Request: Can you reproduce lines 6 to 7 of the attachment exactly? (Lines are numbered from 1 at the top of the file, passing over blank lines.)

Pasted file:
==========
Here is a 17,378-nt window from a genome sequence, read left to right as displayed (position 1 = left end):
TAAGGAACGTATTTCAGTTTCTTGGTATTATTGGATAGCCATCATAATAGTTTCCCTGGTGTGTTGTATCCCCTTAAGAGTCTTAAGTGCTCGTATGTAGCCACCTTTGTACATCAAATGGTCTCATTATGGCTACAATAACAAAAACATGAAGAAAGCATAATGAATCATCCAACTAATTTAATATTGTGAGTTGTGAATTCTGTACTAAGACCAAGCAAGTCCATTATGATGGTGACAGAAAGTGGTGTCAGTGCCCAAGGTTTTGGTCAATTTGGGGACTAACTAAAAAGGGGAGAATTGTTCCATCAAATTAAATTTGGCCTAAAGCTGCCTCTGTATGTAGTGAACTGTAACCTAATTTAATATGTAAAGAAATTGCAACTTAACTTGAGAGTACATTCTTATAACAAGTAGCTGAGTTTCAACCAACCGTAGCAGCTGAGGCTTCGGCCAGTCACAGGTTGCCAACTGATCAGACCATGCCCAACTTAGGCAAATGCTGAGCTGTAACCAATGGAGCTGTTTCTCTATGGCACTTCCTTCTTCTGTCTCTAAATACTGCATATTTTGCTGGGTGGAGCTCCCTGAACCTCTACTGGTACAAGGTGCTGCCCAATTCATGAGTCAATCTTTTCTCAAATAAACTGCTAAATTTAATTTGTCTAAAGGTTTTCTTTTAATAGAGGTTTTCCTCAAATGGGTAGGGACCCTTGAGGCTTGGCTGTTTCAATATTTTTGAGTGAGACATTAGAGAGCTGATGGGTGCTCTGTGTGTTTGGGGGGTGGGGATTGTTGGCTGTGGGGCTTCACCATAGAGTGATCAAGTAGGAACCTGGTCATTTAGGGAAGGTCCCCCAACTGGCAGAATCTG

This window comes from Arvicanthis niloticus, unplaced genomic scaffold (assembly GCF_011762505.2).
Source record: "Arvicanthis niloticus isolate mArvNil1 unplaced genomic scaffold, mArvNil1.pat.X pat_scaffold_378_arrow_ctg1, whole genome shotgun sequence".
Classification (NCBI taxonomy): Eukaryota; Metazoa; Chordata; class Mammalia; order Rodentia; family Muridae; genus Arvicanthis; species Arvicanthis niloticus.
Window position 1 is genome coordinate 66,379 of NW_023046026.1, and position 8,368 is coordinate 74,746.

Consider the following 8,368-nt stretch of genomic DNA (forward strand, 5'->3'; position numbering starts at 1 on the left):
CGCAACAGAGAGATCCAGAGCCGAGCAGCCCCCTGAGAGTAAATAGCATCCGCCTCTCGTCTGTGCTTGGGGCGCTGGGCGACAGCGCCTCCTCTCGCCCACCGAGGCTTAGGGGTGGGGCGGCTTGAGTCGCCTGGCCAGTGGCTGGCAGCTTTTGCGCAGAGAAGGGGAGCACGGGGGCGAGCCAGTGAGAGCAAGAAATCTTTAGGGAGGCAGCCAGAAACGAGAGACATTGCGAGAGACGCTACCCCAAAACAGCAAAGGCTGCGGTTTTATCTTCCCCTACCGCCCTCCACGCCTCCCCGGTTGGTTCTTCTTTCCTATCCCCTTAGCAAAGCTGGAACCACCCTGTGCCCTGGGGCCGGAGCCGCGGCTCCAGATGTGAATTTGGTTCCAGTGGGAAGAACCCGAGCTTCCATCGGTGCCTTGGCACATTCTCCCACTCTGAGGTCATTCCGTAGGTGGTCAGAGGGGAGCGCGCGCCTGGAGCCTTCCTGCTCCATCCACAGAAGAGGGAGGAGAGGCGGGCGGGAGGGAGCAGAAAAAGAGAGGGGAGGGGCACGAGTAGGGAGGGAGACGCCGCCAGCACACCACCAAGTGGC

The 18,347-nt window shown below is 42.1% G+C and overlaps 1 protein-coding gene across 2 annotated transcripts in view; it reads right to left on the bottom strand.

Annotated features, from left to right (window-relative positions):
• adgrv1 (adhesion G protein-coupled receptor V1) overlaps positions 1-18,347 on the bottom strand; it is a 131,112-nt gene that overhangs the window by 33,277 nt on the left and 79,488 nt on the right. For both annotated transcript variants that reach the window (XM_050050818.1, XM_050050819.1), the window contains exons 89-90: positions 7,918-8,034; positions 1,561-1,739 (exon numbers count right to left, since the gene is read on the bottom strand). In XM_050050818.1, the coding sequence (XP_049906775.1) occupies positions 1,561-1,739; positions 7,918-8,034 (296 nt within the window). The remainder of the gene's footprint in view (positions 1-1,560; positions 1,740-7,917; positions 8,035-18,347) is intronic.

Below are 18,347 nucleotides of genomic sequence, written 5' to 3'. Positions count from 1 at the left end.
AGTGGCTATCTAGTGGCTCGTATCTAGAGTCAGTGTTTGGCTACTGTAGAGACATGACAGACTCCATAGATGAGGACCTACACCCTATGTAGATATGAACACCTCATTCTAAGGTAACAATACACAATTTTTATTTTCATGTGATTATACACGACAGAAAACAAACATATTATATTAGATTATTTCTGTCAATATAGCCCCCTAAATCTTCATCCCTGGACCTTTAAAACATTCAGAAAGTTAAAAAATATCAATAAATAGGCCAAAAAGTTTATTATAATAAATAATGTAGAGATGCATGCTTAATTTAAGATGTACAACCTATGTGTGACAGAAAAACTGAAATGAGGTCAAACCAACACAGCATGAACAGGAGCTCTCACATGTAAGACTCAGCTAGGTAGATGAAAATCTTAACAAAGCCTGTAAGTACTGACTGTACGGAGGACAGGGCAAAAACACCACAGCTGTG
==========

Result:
Window position 1 is genome coordinate 66,379 of NW_023046026.1, and position 8,368 is coordinate 74,746.

Consider the following 8,368-nt stretch of genomic DNA (forward strand, 5'->3'; position numbering starts at 1 on the left):